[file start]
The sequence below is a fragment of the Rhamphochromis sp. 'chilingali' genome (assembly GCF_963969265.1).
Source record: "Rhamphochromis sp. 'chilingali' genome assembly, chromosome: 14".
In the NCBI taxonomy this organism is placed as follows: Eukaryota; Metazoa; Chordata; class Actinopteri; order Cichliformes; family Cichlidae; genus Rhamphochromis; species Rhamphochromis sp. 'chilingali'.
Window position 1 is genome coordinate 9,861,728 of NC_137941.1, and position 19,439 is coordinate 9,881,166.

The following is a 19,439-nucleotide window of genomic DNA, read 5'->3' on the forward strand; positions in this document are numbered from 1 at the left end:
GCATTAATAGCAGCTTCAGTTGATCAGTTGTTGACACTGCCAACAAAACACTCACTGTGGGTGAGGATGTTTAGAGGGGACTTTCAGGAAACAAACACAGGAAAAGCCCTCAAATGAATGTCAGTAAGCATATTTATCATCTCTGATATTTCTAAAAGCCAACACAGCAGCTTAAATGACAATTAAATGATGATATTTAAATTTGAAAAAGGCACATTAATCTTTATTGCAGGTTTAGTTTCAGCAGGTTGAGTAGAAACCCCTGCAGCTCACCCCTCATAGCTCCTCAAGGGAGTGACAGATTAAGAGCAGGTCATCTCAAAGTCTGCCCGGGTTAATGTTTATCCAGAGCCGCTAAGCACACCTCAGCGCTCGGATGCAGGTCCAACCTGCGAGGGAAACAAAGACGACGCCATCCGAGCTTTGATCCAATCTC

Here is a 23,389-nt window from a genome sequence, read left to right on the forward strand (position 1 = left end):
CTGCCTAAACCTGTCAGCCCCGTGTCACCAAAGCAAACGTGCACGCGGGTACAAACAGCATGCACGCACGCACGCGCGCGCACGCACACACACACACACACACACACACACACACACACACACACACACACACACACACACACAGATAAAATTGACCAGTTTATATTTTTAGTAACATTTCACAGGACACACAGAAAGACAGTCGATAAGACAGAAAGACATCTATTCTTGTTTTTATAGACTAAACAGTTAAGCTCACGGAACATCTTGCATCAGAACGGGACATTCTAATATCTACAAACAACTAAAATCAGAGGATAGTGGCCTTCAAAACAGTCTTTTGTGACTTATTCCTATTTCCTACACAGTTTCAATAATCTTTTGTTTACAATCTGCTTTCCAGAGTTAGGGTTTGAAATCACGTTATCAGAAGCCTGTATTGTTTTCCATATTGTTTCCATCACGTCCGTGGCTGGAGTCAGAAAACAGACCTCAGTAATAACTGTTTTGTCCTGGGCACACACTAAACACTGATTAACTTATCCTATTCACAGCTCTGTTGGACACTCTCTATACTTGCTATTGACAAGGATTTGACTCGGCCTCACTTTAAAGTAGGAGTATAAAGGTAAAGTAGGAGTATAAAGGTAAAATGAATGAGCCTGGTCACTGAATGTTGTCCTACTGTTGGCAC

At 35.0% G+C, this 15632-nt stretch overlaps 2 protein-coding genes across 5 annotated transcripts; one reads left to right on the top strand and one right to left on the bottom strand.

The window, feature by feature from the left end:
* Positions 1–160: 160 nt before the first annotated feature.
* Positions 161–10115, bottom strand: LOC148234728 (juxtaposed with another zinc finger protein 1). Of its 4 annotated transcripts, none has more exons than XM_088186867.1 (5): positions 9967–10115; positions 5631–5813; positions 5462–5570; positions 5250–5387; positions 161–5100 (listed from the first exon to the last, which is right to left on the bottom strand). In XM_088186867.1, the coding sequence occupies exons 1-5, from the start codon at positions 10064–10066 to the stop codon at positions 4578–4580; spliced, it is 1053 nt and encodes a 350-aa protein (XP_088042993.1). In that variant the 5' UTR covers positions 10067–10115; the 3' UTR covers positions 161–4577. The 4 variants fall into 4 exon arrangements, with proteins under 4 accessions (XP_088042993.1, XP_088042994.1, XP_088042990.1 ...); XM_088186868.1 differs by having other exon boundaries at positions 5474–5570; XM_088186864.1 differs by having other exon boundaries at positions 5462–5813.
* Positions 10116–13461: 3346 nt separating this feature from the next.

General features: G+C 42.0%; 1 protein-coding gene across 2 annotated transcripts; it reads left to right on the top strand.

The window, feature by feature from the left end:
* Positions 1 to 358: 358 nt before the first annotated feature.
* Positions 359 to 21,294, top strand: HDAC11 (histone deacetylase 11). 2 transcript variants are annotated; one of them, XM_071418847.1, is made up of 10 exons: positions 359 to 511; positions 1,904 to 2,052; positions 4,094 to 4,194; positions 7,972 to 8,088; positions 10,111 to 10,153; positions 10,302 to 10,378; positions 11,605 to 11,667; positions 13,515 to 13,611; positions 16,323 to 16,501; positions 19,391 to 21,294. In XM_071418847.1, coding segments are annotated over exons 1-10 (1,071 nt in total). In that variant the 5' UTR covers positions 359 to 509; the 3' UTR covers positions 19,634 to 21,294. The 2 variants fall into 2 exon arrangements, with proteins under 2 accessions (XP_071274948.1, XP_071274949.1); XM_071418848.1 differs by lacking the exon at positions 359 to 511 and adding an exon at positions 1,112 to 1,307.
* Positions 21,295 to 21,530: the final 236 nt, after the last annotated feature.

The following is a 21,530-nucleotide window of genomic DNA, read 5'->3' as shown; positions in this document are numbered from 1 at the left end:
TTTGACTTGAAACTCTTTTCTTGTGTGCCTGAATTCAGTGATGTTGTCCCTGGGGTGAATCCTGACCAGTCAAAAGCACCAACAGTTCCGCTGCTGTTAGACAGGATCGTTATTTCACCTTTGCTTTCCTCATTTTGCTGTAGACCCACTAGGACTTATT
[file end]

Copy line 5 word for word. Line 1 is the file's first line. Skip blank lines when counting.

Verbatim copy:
The following is a 19,439-nucleotide window of genomic DNA, read 5'->3' on the forward strand; positions in this document are numbered from 1 at the left end: